Hosted at IBEW Local 124’s hall, the Kansas City AFL-CIO and The Kansas City Building and Trades held the first of what will soon become regular legislative meetings. These meetings are hosted so that your union’s legislative director, lobbyist, political director, or whatever you call the person or people that stay informed and work on political issues can stay on top of the game and maximize the political impact of your union. Issues, candidates, bills or ordinance in both states and all municipalities will be regularly discussed so that union political operatives can stay up to date and be proactive.

Among the things discussed is working to get apprentices and members engaged quickly and early with the political needs of the career. This isn’t just a normal job where you get to ignore politics. You have an obligation to your fellow union members to show up and vote union, just like you have to pay your dues, be a professional, and be safe on worksites. If you don’t, union jobs are at risk including your own. The focus, vote to protect your paycheck, vote union.

One of the most powerful things union members can do is stick together when voting. There is a reason that the unions in Kansas City are regarded as a major political force. It is because the politicians know that if you vote together as a union, you’re one of the most powerful groups in the city. Other groups may have money, but they don’t have the trust and bond of solidarity that comes with being part of the labor movement.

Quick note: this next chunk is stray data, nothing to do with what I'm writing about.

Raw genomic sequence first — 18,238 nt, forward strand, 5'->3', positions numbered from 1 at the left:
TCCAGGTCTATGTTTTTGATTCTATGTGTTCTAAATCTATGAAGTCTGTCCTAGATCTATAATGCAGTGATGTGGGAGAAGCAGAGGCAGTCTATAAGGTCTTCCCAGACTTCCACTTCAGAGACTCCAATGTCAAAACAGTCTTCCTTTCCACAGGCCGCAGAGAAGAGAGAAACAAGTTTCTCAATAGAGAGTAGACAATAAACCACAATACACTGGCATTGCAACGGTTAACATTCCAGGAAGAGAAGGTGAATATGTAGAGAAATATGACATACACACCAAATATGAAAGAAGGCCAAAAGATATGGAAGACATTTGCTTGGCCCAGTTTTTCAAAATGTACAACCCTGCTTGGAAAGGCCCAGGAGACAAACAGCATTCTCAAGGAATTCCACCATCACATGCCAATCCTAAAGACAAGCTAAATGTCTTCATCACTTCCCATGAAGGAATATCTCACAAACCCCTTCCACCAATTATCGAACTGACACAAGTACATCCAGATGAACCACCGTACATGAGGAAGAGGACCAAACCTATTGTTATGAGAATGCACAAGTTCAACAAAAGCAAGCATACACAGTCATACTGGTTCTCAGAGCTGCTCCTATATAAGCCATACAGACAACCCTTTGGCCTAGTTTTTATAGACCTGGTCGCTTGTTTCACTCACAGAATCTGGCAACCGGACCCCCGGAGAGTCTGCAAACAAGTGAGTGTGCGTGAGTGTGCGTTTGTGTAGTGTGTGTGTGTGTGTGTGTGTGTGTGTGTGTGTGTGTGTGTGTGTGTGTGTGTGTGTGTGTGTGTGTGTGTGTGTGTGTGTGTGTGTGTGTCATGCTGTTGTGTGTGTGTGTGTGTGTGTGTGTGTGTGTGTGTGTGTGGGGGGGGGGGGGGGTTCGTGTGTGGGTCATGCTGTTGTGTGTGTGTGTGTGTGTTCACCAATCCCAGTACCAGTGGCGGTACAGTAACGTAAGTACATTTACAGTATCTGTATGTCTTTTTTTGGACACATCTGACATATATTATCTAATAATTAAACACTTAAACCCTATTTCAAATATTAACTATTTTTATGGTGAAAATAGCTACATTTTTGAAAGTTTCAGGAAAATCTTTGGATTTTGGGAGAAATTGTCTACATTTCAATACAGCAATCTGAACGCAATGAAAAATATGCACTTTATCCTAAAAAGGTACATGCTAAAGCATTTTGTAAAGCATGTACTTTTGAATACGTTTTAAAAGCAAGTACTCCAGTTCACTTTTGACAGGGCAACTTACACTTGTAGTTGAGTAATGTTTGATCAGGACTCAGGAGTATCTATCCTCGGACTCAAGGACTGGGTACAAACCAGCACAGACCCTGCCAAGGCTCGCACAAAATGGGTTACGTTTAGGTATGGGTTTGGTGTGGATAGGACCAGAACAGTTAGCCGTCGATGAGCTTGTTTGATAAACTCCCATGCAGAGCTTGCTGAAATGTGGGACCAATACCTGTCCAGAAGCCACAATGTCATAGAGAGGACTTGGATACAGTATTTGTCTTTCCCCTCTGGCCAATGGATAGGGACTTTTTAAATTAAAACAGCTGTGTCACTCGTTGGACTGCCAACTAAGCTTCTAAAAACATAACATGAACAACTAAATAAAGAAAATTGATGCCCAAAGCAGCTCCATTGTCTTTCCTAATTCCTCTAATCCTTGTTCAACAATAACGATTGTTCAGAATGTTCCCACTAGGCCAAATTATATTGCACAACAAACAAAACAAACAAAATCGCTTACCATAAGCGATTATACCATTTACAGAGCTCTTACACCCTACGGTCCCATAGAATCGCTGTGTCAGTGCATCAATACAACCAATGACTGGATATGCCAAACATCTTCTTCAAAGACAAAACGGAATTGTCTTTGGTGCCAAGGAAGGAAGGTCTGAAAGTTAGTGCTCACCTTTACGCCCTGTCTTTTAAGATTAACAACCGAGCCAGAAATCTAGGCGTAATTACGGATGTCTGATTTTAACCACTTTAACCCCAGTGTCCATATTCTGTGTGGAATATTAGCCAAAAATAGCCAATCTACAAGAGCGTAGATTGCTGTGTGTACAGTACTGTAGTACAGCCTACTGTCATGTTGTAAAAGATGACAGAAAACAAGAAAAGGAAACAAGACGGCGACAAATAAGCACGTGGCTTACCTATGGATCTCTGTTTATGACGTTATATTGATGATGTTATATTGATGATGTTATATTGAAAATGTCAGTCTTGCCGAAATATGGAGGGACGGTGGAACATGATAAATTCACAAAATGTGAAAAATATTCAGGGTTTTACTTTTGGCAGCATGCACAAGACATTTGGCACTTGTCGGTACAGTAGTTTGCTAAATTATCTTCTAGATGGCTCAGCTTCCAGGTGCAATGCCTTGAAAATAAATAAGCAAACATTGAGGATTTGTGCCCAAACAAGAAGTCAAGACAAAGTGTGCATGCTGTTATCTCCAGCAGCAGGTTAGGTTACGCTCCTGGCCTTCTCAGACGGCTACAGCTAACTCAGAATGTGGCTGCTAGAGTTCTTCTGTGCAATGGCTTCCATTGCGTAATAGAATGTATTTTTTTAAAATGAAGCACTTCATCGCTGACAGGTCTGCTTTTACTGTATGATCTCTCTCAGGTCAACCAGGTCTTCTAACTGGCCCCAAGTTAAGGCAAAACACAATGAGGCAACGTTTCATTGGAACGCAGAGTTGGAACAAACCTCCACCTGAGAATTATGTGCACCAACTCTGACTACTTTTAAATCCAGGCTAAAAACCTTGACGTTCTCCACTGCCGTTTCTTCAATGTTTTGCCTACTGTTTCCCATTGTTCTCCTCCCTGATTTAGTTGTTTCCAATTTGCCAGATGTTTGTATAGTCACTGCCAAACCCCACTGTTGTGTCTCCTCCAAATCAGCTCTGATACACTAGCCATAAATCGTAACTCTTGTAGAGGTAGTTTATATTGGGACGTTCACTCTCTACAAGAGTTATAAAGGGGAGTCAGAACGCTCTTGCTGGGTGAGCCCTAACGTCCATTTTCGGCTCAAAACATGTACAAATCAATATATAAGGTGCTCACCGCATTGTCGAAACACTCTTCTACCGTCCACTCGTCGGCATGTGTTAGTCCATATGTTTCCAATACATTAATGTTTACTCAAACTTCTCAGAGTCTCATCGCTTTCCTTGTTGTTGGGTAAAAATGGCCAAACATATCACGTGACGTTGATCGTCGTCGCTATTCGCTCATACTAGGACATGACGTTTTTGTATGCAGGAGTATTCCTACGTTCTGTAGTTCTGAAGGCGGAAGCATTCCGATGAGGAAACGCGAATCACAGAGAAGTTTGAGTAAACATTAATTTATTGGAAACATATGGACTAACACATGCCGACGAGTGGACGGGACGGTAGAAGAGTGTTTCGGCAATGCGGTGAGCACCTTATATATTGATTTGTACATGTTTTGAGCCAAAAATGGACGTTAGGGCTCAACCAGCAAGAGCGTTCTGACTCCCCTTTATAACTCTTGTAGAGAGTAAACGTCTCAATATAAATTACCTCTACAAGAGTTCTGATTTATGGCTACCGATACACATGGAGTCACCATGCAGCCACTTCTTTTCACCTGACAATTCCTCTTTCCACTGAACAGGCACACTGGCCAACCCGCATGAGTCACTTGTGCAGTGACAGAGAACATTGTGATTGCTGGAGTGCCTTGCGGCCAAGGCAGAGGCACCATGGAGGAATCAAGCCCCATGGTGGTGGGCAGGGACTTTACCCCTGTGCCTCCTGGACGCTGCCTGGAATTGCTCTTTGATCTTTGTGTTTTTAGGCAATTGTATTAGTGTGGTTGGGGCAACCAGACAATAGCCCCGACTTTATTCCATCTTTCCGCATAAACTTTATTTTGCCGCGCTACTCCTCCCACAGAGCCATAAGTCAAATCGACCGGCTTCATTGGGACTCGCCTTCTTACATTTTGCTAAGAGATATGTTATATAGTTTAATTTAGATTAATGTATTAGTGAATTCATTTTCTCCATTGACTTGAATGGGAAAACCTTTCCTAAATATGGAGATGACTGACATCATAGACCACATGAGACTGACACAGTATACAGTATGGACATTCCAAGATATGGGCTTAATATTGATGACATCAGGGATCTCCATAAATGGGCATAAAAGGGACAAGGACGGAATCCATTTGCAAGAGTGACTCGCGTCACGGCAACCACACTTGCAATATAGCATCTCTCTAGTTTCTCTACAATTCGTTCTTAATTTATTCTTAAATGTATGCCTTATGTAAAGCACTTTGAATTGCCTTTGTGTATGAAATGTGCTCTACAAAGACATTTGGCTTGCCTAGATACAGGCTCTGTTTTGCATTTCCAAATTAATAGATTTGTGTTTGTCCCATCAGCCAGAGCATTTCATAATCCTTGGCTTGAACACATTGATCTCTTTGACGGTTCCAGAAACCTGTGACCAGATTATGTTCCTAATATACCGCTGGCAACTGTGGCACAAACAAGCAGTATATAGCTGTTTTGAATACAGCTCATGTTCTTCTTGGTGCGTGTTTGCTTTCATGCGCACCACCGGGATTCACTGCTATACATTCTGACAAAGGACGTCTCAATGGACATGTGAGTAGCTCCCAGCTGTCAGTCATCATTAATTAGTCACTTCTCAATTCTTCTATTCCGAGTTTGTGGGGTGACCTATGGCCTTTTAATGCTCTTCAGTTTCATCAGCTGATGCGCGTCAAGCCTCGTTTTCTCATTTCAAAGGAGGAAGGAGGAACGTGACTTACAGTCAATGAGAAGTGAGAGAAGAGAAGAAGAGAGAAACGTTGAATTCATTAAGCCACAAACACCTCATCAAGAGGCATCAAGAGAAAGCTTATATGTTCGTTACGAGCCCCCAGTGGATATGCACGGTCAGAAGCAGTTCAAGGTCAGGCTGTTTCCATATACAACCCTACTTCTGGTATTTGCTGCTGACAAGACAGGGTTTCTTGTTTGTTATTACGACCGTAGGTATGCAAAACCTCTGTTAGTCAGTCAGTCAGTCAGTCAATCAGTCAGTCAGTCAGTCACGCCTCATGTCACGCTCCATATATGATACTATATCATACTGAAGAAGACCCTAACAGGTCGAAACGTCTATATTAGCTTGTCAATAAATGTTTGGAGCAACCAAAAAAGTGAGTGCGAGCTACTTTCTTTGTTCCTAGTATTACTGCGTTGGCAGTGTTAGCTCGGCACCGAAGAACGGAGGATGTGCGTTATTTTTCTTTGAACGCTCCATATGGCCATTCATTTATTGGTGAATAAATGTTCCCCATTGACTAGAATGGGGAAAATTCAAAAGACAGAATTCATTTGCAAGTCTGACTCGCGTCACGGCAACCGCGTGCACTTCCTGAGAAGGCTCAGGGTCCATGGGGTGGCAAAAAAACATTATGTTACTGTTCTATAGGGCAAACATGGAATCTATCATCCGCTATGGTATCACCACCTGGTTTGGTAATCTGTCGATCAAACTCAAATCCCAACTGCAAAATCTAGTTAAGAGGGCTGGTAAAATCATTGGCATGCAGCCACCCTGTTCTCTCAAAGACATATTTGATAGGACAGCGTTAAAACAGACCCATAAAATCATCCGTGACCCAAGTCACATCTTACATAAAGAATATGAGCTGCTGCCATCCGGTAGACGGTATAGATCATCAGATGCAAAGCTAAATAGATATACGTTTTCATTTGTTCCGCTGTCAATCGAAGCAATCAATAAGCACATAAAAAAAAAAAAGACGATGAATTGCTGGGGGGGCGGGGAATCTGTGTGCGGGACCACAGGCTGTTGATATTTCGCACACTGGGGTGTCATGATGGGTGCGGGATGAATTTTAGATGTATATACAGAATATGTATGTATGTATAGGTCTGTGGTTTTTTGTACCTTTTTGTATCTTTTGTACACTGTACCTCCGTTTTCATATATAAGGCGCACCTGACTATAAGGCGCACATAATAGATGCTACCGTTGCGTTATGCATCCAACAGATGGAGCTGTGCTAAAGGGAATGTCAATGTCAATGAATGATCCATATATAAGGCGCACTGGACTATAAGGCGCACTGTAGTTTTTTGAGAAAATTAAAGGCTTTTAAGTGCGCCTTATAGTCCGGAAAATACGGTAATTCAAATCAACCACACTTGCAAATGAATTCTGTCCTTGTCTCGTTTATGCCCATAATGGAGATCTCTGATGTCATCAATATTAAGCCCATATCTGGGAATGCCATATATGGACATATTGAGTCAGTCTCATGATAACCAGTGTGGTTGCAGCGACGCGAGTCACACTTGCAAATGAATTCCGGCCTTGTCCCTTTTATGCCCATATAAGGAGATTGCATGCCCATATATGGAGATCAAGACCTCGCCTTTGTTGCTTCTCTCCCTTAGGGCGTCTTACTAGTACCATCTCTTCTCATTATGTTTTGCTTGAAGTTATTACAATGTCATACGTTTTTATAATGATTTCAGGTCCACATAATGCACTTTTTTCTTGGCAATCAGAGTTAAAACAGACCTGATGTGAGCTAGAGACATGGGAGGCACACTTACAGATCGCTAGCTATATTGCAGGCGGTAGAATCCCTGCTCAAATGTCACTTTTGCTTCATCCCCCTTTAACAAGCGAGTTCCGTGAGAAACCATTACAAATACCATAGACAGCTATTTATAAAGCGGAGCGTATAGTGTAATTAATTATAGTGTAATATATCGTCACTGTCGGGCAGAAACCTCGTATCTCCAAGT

Special interest groups and rich private donors may have money to throw at elections, but they can’t compete against thousands of registered voters all saying together that they care about an issue and they vote. Voting is the only thing that has preserved good paying union jobs in this country and it’s more important than ever that we make sure that every single person in each union is registered to vote and has a plan to vote.

If you are interested in running for office, talk to your union’s political person about getting trained. Unions aren’t just saying that, they want to support members running, they mean it. They want to build a base, from school board on up, of members who are politically active and loyal to their fellow working class union members. School board in particular is a need that can be won and offers an opportunity to make an impact, especially if you have union support behind you.

“This is about exchanging information about candidates and issues that are coming up and that we are working on. We want to find ways to maximize our power. We don’t want to split union support, we need to work together. We have a rich tradition of standing strong together to overcome any obstacle. Look at the recent statewide rejection of right-to-work. Together, we are a force to be reckoned with,” said Duke Dujakovich, President of the Greater Kansas City AFL-CIO.

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